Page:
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23rd Feb 2024

Sexual Health: Let’s talk about the painful condition Vaginismus

Jody Coffey

Vaginismus sexual health

When it comes to women’s health, we have a lot to contend with.

Reproductive health issues and sexual dysfunction leave many women across the globe suffering in silence, left undiagnosed, and without answers.

While endometriosis and Polycystic Ovary Syndrome affect millions and women are becoming rightfully more vocal about them, vaginismus is a condition we don’t hear about often.

Anywhere between 7% and 68% of the female population are living with vaginismus according to studies, with health experts believing it’s a relatively common condition.

Despite the large number of women being impacted by vaginismus, social awareness about it remains low.

Credit: Getty

What is vaginismus?

Vaginismus is a physical manifestation of an underlying psychological problem that can lead to painful sex, making a type of dyspareunia — the medical term for persistent pain before, during or after sexual intercourse

It can occur at any time in a woman’s life, but there is often a psychological component linked to its development.

Vaginismus is a multi-factorial condition that is more likely to occur in women who have:

  • Anxiety
  • Experienced trauma (of any kind)
  • Had injuries from childbirth (such as a tear)
  • Following childbirth
  • Have had pelvic or vaginal surgery
  • After chronic infections (such as repeated UTIs or yeast infections)
  • Have been sexually assaulted or abused

Reardon, owner of NOLA Pelvic Health, told TODAY that vaginismus is also common in women from strong religious backgrounds, where they may have been told sex was a bad thing.

It can be painful, both physically and mentally, and can cause millions of women a lot of internalised shame.

Shame around a health condition can stop people from seeking answers, which, in turn, stops them from accessing treatment.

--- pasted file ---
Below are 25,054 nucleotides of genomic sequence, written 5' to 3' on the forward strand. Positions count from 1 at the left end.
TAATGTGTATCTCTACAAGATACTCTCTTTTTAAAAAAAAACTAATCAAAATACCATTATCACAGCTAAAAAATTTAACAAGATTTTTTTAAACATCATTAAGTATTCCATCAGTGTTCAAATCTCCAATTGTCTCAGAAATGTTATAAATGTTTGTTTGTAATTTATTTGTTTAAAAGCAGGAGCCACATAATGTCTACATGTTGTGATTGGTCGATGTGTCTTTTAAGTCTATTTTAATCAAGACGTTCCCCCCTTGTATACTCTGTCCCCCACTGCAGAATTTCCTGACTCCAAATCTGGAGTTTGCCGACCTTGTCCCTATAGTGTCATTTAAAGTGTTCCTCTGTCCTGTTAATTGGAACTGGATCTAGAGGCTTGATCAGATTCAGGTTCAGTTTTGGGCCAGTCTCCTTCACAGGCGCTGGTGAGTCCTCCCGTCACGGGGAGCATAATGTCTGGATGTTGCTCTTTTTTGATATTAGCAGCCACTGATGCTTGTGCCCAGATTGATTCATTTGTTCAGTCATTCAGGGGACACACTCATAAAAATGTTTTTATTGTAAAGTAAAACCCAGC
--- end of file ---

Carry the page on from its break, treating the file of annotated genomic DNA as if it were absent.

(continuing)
How does vaginismus impact sexual intercourse?

People who have vaginismus experience an involuntary and unconscious spasm of their vaginal muscles, according to the Cleveland Clinic.

This vaginal muscle spasm is a reaction to the fear of oncoming vaginal penetration, meaning inserting tampons or fingers, having gynaecological exams using speculums or other medical equipment, or intercourse causing muscle tightness and/or halting penetration.

Women with the condition can still experience orgasms through clitoral stimulation, but treatment is required to feel comfort and pleasure from penetrative sex.


  • Pain during penetration.
  • Pain during sex.
  • An inability to have sex at all or have something inserted into the vagina

Removing stigma, educating and bringing awareness to vaginismus

Awareness about conditions can help motivate those who suffering to seek help and feel less alone in their health battles.

Meghan Trainor opened up last year about having vaginismus, admitting that she thought all women felt pain during sex on her podcast, Workin’ On It.

“I was told I have something called (vaginismus),” Trainor told her guest, Trisha Paytas.

“I thought every woman walking around was always in pain during and after sex. When I was making this baby, I’d have to ice myself after.”

The singer’s confession highlighted a key piece of education for women: Pain during and after sex is not normal.

Credit: Getty

Vaginismus treatment

All women deserve to feel comfort, relief, and pleasure from sexual activity, something that Vaginismus can act as a barrier for.

Luckily, there is treatment available. In 2024, no woman should suffer in silence or be dismissed when it comes to her health and wellness.

According to the Cleveland Clinic, several treatments can help with overcoming the condition.

These include:

  • Topical therapy: Topical lidocaine or compounded creams may help with the pain associated with this condition.
  • Pelvic floor physical therapy: A physical therapist will teach you how to relax your pelvic floor muscles.
  • Vaginal dilator therapy: Vaginal dilators are tube-shaped devices that come in various sizes. Their primary purpose is to stretch the vagina. People with vaginismus use dilators to become more comfortable with, and less sensitive to, vaginal penetration. Your provider may recommend first applying a topical numbing cream to the outside of the vagina to make insertion easier.
  • Cognitive behavioural therapy (CBT): CBT helps you understand how your thoughts affect your emotions and behaviours. It’s an effective treatment for anxiety, depression, and post-traumatic stress disorder (PTSD).
  • Sex therapy: Trained sex therapists work with individuals and couples to help them find pleasure again in their sexual relationships.